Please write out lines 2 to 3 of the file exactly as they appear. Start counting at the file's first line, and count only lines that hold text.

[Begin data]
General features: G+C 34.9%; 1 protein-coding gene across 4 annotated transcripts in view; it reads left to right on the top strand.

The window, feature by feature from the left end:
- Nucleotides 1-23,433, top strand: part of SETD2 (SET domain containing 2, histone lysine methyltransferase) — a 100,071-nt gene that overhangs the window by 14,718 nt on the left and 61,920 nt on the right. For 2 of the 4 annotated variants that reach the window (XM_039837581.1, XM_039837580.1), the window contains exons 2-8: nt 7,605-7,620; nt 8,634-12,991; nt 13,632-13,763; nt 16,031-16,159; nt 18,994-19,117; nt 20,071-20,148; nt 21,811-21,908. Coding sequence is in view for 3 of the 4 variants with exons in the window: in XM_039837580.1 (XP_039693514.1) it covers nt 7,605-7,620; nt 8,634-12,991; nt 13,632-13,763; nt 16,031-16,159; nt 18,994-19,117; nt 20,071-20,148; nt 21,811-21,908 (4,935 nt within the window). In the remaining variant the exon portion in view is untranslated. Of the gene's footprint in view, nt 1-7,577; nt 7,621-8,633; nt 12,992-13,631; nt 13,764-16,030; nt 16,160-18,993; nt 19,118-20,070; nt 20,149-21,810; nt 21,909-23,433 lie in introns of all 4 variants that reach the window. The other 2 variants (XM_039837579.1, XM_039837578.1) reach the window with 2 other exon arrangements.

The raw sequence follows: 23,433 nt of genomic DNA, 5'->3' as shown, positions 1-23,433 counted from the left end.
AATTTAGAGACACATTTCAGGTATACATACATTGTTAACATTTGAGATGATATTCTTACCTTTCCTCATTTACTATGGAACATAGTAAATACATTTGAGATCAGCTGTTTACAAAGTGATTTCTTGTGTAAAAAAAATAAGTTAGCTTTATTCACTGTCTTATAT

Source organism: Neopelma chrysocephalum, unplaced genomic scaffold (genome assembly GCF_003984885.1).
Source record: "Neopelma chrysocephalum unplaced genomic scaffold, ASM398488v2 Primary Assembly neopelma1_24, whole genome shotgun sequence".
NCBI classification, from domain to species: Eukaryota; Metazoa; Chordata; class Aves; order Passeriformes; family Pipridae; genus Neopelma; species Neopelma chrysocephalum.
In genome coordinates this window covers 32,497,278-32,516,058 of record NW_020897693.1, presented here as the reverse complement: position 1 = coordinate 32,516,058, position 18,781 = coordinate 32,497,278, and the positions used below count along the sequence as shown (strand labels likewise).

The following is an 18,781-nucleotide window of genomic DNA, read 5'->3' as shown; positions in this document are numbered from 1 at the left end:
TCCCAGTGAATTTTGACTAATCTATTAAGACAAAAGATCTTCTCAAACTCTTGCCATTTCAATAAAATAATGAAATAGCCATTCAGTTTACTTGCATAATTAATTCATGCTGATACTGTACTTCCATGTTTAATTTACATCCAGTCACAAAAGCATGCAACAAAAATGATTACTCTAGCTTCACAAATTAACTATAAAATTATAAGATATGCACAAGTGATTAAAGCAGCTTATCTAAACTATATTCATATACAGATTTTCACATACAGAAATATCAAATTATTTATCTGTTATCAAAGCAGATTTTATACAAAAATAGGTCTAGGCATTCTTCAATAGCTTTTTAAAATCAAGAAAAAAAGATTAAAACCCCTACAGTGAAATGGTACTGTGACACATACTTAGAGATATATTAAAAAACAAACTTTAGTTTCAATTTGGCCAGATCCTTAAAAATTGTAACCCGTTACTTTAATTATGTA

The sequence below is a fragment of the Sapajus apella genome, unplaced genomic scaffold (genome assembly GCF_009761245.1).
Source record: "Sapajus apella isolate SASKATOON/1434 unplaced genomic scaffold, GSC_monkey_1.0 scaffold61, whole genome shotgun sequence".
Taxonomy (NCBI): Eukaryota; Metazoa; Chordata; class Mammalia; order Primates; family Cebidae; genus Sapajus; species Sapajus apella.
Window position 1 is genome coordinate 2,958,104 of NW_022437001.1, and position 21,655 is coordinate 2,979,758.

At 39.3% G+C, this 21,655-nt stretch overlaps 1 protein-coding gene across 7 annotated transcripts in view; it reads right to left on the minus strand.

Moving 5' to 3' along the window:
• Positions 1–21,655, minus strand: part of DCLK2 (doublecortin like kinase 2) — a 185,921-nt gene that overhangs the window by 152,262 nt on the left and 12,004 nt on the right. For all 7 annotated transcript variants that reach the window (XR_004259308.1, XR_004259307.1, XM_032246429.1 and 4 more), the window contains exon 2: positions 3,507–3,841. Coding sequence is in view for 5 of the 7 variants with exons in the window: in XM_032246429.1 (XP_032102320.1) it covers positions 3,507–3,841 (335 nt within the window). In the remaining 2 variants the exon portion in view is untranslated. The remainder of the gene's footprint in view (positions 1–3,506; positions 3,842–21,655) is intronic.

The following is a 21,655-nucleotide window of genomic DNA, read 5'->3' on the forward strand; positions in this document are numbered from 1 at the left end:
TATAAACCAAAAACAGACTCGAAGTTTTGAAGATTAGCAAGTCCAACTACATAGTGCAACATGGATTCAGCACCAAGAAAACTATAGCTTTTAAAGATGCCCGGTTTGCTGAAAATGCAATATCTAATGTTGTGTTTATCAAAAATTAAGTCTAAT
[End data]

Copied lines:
The window, feature by feature from the left end:
- Nucleotides 1-23,433, top strand: part of SETD2 (SET domain containing 2, histone lysine methyltransferase) — a 100,071-nt gene that overhangs the window by 14,718 nt on the left and 61,920 nt on the right. For 2 of the 4 annotated variants that reach the window (XM_039837581.1, XM_039837580.1), the window contains exons 2-8: nt 7,605-7,620; nt 8,634-12,991; nt 13,632-13,763; nt 16,031-16,159; nt 18,994-19,117; nt 20,071-20,148; nt 21,811-21,908. Coding sequence is in view for 3 of the 4 variants with exons in the window: in XM_039837580.1 (XP_039693514.1) it covers nt 7,605-7,620; nt 8,634-12,991; nt 13,632-13,763; nt 16,031-16,159; nt 18,994-19,117; nt 20,071-20,148; nt 21,811-21,908 (4,935 nt within the window). In the remaining variant the exon portion in view is untranslated. Of the gene's footprint in view, nt 1-7,577; nt 7,621-8,633; nt 12,992-13,631; nt 13,764-16,030; nt 16,160-18,993; nt 19,118-20,070; nt 20,149-21,810; nt 21,909-23,433 lie in introns of all 4 variants that reach the window. The other 2 variants (XM_039837579.1, XM_039837578.1) reach the window with 2 other exon arrangements.